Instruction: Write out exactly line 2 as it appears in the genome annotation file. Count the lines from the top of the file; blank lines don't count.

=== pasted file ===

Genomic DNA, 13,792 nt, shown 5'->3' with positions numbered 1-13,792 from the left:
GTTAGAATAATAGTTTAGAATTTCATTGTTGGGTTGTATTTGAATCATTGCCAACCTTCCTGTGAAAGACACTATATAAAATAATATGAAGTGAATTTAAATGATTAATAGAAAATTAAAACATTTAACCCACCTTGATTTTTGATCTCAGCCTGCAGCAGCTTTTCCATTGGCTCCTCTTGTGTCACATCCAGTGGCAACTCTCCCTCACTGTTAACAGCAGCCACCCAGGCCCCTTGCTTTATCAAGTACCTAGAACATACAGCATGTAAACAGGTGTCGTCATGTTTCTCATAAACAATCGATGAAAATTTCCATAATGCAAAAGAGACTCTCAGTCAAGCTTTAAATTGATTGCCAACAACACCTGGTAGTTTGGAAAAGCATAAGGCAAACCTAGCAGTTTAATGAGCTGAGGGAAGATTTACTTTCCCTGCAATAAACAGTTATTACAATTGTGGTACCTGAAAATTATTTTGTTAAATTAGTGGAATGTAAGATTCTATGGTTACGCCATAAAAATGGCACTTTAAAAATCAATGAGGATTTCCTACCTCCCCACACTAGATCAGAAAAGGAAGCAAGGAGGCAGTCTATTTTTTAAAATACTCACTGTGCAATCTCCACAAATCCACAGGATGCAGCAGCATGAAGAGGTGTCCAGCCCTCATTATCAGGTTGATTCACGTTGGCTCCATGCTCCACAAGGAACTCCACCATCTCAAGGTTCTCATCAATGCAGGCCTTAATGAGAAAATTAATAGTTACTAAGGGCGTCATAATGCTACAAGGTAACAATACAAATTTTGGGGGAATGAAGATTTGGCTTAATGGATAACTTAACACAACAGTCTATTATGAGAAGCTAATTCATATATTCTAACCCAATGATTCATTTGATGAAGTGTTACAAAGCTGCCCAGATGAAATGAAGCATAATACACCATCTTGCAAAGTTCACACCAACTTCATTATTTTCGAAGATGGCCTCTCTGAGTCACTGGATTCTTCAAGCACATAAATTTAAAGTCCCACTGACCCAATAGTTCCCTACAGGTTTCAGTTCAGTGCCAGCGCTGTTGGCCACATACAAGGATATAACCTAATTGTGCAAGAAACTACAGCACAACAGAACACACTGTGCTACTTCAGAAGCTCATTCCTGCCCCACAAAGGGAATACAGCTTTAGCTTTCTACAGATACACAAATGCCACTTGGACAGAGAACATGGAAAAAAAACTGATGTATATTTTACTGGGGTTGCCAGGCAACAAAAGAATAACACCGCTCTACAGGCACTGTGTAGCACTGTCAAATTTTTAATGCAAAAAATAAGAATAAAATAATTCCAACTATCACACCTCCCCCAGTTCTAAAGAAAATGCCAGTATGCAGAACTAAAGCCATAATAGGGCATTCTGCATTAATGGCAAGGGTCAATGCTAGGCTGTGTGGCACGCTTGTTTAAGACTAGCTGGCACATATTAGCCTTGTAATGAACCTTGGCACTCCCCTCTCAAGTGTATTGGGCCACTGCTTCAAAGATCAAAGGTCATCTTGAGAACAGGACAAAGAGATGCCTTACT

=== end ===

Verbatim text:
GTTAGAATAATAGTTTAGAATTTCATTGTTGGGTTGTATTTGAATCATTGCCAACCTTCCTGTGAAAGACACTATATAAAATAATATGAAGTGAATTTAAATGATTAATAGAAAATTAAAACATTTAACCCACCTTGATTTTTGATCTCAGCCTGCAGCAGCTTTTCCATTGGCTCCTCTTGTGTCACATCCAGTGGCAACTCTCCCTCACTGTTAACAGCAGCCACCCAGGCCCCTTGCTTTATCAAGTACCTAGAACATACAGCATGTAAACAGGTGTCGTCATGTTTCTCATAAACAATCGATGAAAATTTCCATAATGCAAAAGAGACTCTCAGTCAAGCTTTAAATTGATTGCCAACAACACCTGGTAGTTTGGAAAAGCATAAGGCAAACCTAGCAGTTTAATGAGCTGAGGGAAGATTTACTTTCCCTGCAATAAACAGTTATTACAATTGTGGTACCTGAAAATTATTTTGTTAAATTAGTGGAATGTAAGATTCTATGGTTACGCCATAAAAATGGCACTTTAAAAATCAATGAGGATTTCCTACCTCCCCACACTAGATCAGAAAAGGAAGCAAGGAGGCAGTCTATTTTTTAAAATACTCACTGTGCAATCTCCACAAATCCACAGGATGCAGCAGCATGAAGAGGTGTCCAGCCCTCATTATCAGGTTGATTCACGTTGGCTCCATGCTCCACAAGGAACTCCACCATCTCAAGGTTCTCATCAATGCAGGCCTTAATGAGAAAATTAATAGTTACTAAGGGCGTCATAATGCTACAAGGTAACAATACAAATTTTGGGGGAATGAAGATTTGGCTTAATGGATAACTTAACACAACAGTCTATTATGAGAAGCTAATTCATATATTCTAACCCAATGATTCATTTGATGAAGTGTTACAAAGCTGCCCAGATGAAATGAAGCATAATACACCATCTTGCAAAGTTCACACCAACTTCATTATTTTCGAAGATGGCCTCTCTGAGTCACTGGATTCTTCAAGCACATAAATTTAAAGTCCCACTGACCCAATAGTTCCCTACAGGTTTCAGTTCAGTGCCAGCGCTGTTGGCCACATACAAGGATATAACCTAATTGTGCAAGAAACTACAGCACAACAGAACACACTGTGCTACTTCAGAAGCTCATTCCTGCCCCACAAAGGGAATACAGCTTTAGCTTTCTACAGATACACAAATGCCACTTGGACAGAGAACATGGAAAAAAAACTGATGTATATTTTACTGGGGTTGCCAGGCAACAAAAGAATAACACCGCTCTACAGGCACTGTGTAGCACTGTCAAATTTTTAATGCAAAAAATAAGAATAAAATAATTCCAACTATCACACCTCCCCCAGTTCTAAAGAAAATGCCAGTATGCAGAACTAAAGCCATAATAGGGCATTCTGCATTAATGGCAAGGGTCAATGCTAGGCTGTGTGGCACGCTTGTTTAAGACTAGCTGGCACATATTAGCCTTGTAATGAACCTTGGCACTCCCCTCTCAAGTGTATTGGGCCACTGCTTCAAAGATCAAAGGTCATCTTGAGAACAGGACAAAGAGATGCCTTACT